Forum · More tired after starting CPAP

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[-] Jarheadpig7 +0 points · 6 months ago

Hello, I'm new to the forum. I was recently diagnosed with obstructive Sleep Apnea and it was classified as SEVERE. I started using a CPAP machine 5 weeks ago and I am terribly disappointed that I am not feeling any better. I'm just as tired and actually think I'm more tired since starting. I can log 8+ hours on the machine, wake up, take it off and sleep another 2 or 3 hours. When I don't have work or kids I can sleep 12 to 14 hours. It's ridiculous. I understand there are many causes of excessive fatigue. I don't eat well or exercise like I should. I'm 20 to 30 lbs overweight and suffer from depression. However I recently came across some medical records from when I was 18 years old and in the Marine Corps where I was having issues with chronic fatigue. I couldn't have been in much better shape than I was at that time. What the heck is wrong with me?

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[-] Jarheadpig7 +0 points · 6 months ago

My AHI was 41.9 and my "Epworth Sleep Scale" score was 13.

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[-] wiredgeorge +1 point · 6 months ago Sleep Enthusiast

Thanks for your service! First of all, you were put on CPAP to relieve the apnea events that occurred all too frequently. These events cause issues medically and also mess up your sleep. You feel worse than you did before and are sleeping a bit excessively. The issue here is that you don't seem to be monitoring what is going on yourself. What type machine are you on? If it is one of the ResMed machines that zip back stats via cell tower, you can see your daily results. In addition to the machine I got when I received my first prescription, I bought a ResMed S9 which is older and doesn't do this cell phone transfer of info but has the info right there on the machine. There is also an SD card in the machine and if I chose, I could download some 3rd party software to monitor therapy (it is called Sleepyhead I think). You then download the nights info from the SD card to your computer and KNOW what is going on. This info will tell you current AHI and leak rates, etc. If your therapy isn't working as it should, things need to be tweeked. You may have other issues medically and these are worth talking with your doc but YOU can and should look at your own CPAP therapy for effectiveness and assume control over the sleep issue. When I was in the Army, we had an expression, Adapt, Improvise and Overcome.

As you get into driving the effectiveness of your own therapy, keep active on this board and we will be here to help. wg

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[-] Jarheadpig7 +0 points · 6 months ago

Thanks. The VA actually downloads all the data and reviews it. They have it set up with no SD card and no options for us to access our own reports. Sounds dumb, I know. I follow up with the Sleep doc in late June. The machine issued to me is a Resmed AirSense 10 "Autoset" which ranges in pressure from 4.0 to 20. When I begin each night it stays at 4.0 for a while. When I have awakened during the night it's normally in the 9-10 range. 14.1 is the highest I have seen it. The machine gives me a smiley 😊 for mask seal and has a leak test as well, which is always fine. I would say on most nights I get one to 3 leaks that wake me with the loud rushing air noise. I started with the nasal pillows but I felt like I may mouth breathe some, so I started using the full mask on night 2 until now.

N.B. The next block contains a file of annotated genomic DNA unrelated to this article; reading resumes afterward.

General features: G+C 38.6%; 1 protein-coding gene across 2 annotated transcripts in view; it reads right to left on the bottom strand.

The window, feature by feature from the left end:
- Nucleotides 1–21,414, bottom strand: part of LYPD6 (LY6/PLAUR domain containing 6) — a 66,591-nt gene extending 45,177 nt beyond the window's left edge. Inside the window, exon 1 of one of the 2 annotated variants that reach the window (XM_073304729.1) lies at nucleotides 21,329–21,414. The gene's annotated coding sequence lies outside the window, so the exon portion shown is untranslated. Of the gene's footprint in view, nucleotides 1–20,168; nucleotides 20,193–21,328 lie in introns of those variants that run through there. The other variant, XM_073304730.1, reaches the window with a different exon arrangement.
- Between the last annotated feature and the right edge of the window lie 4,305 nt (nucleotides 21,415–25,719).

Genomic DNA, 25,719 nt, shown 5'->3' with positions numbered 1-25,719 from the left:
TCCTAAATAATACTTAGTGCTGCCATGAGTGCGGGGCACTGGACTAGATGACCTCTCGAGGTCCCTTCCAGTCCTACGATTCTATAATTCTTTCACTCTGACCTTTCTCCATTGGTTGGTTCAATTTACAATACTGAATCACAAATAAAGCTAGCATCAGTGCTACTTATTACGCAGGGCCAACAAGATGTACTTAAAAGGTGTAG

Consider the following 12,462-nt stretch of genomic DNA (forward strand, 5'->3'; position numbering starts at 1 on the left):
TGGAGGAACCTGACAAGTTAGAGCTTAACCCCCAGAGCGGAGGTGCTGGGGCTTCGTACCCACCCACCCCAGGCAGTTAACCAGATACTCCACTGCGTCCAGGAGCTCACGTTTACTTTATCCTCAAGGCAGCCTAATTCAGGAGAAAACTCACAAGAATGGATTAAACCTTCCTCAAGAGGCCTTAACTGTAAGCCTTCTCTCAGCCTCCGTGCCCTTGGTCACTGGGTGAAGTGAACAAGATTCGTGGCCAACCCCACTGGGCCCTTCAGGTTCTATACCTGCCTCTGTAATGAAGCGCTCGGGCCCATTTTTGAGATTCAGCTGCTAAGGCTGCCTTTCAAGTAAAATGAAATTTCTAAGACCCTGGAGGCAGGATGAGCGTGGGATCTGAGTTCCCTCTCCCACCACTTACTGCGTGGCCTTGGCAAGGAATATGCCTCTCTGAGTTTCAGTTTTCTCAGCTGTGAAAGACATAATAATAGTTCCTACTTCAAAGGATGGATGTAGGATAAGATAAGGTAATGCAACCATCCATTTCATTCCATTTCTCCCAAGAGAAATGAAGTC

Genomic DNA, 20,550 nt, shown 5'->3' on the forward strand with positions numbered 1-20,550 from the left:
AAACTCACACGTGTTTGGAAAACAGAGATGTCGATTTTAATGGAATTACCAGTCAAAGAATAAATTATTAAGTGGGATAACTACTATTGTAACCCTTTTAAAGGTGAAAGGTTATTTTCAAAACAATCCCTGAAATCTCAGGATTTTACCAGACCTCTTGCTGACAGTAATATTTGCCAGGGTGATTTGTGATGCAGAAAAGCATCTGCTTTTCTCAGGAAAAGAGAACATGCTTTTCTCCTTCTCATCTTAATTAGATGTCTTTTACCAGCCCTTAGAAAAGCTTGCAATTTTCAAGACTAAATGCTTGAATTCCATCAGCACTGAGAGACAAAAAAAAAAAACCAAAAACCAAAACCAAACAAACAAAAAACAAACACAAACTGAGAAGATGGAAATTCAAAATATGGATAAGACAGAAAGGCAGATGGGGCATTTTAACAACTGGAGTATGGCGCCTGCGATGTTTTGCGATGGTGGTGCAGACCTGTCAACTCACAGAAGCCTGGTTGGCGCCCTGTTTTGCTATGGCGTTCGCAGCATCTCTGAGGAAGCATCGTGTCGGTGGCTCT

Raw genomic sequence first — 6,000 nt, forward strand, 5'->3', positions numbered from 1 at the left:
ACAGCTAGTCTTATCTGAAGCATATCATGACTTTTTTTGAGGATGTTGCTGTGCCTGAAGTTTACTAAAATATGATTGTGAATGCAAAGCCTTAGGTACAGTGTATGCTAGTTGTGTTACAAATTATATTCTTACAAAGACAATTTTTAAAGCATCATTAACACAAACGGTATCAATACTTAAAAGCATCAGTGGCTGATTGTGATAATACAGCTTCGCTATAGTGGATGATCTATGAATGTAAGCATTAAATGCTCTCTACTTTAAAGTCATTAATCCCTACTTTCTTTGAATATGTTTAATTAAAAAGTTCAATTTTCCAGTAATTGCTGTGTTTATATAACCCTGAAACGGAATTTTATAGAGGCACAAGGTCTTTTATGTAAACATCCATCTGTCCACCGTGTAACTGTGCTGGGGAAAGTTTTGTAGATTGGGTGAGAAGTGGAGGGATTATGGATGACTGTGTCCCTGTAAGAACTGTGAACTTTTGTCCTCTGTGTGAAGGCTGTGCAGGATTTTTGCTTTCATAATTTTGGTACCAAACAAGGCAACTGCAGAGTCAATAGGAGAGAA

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[-] wiredgeorge +0 points · 6 months ago Sleep Enthusiast

If you have a ResMed Airsense 10 machine, go to this link: https://myair.resmed.com

Sign up for an account and you can monitor your therapy by going online to see the previous night's results. It stores results for the past 14 days. The results are sent in via cell tower to ResMed and then you have access.

I use an AirCurve 10 because my prescription requires much higher pressure than you are using (25). I use a full face mask called an Amara View. It is a bit different than most full face as the mask doesn't have a center post and fits up under your nose; not over it. It covers my mask and works great and is comfortable as long as my jaw doesn't go slack and the bottom of the mask ends up in my mouth. I wear an MMA boil and fit mouth guard to keep my jaw from going slack and this works great for me.

We are all different and I sleep about 4.5 to 6 hours per night and feel pretty good. The reason I felt poorly prior to therapy was low blood oxygen for extended periods at night when I quit breather AND shallow/interrupted sleep where I never hit the deep sleep area. I was up multiple times during the night thinking I had to hit the head. I really didn't as I don't get up at night at all. I monitor my O2 levels using a gizmo called a PULSE OXYMETER which looks like a wrist watch. It records my pulse and blood O2 levels. The low oxygen thing no longer happens so rather than in the low 70s for long periods; it is always in the mid 90s or a tad above. I no longer nod off during the middle of the day and feel pretty alert.

While it is fine that sam is taking care of you, self educate and start driving your own therapy. While other things may be at work, at least the apnea thing will be managed by the person most interested and affected.

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[-] ConsiderateAmethystBison0173 +0 points · 5 months ago

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